Essay on the Origin of Indo-European Languages
During the last few decades the trend of opinion has moved in favour of central or Eastern Europe being the original homeland of this language. Some scholars seem to be of the view that this homeland was somewhere near Scandinavia and the adjacent part of northern and central Germany. Most philologists seem to be of the view, however, that this homeland was somewhere around the Hungarian plains or the plains in and around Lithuania or southern Ukraine.
This view is based on a study of the Indo-European vocabulary. If certain vocabulary items were found to be common to all the branches, they were taken to be the vocabulary items of the parent Indo-European language. Similarly, if certain vocabulary items were found in a significant number of branches and if those branches were so widely removed from each other that there was little chance of mutual influence, those common items of vocabulary were also taken to be part of the parent language.
After retrieving the Indo-European vocabulary in this manner, conclusions were drawn on that basis regarding the original homeland of the Indo-European language. It was found, for example, that this language had no word for the sea and it was, therefore, concluded that its original homeland was not on or near a seacoast.
As this language had no word for a camel, it was concluded likewise that its homeland was not in or near a desert area. All the branches of this family had nearly the same word for winter and, similarly, all of them had a word for snow.
This was taken to mean that the original homeland of the Indo-European language was in an area, which was cold at least during a certain part of the year. The scholar who made a detailed study of the subject along these lines in his famous book Home of the Indo-Europeans was Bender (1922). The following observation made by him in this connection needs a careful consideration.
There are no anciently common Indo-European words for elephant, rhinoceros, camel, lion, tiger, monkey, crocodile, parrot, rice, banyan, bamboo, palm, but there are common words, more or less widely spread over Indo-European territory, for snow and freezing cold, for oak, beach, pine, birch, willow, bear, wolf, otter, beaver, polecat, marten, weasel, deer, rabbit, mouse, horse, ox, sheep, goat, pig, dog, eagle, hawk, owl, jay, wild goose, wild duck, partridge or pheasant, snake, tortoise, crab, ant, bee, etc.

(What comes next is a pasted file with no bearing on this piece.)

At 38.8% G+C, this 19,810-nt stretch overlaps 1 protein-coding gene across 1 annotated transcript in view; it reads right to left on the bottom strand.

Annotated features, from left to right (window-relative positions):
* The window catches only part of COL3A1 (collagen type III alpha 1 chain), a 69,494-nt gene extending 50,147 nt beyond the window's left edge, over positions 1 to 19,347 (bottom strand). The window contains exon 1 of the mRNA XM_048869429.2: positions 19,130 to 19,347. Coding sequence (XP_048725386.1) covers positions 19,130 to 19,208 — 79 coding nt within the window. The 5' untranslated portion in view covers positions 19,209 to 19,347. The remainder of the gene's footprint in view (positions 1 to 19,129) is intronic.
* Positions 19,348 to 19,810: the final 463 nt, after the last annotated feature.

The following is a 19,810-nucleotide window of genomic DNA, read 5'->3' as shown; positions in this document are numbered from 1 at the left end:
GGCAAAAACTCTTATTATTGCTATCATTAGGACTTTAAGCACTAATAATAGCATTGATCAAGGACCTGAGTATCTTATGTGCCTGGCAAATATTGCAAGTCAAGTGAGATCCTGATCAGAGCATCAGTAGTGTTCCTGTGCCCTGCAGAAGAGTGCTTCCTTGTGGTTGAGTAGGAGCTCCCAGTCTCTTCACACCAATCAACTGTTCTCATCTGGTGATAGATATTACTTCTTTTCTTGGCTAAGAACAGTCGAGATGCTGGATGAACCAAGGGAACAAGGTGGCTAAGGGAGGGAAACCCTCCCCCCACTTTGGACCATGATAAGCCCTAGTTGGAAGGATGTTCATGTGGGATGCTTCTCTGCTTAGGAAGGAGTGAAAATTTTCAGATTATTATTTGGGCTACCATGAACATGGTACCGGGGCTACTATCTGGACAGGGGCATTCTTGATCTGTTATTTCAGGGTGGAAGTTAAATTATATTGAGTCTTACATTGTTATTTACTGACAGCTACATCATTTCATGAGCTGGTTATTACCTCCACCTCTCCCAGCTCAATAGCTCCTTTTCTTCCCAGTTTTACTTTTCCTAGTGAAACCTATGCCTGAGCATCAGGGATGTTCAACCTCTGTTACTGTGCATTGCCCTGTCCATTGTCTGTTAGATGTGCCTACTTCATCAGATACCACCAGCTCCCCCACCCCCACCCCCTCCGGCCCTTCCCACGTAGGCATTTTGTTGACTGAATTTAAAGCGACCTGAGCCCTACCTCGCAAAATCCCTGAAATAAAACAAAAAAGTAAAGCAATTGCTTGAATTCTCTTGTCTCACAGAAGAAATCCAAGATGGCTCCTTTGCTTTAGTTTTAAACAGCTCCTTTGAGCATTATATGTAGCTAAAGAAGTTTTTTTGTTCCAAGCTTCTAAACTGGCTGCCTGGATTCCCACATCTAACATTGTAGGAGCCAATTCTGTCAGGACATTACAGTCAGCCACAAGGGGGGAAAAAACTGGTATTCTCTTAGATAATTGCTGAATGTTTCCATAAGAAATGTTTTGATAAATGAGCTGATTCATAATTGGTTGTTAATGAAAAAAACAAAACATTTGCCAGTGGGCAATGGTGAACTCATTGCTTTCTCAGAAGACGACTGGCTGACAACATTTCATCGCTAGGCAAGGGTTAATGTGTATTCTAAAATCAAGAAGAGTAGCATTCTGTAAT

Bender’s findings incorporated in this book certainly show a considerable amount of ingenuity. It may be pointed out here, nevertheless, that such findings can only provide a good basis for a hypothesis to be verified in the light of further evidence; they cannot be taken to be firmly established conclusions. A great deal of research needs to be done in this area and the findings based on the
Indo-European vocabulary need to be corroborated by findings in archaeology and other related fields before they can be accepted as proven truths. Barber (1964:98) has remarked that “one cannot help suspecting interested motives” in this kind of research. In his opinion “there is a certain insidious appeal in the suggestion that Indo-European was the invention of the so-called white races by whose intrinsic superiority it was spread over the world”.
It is possible to accuse Barber of unnecessarily suspecting interested motives where there may not be any. But no one can deny that we need more philological evidence and perhaps some supporting archaeological evidence before we can accept Bender’s findings regarding the original homeland of the Indo-European language as dependable conclusions.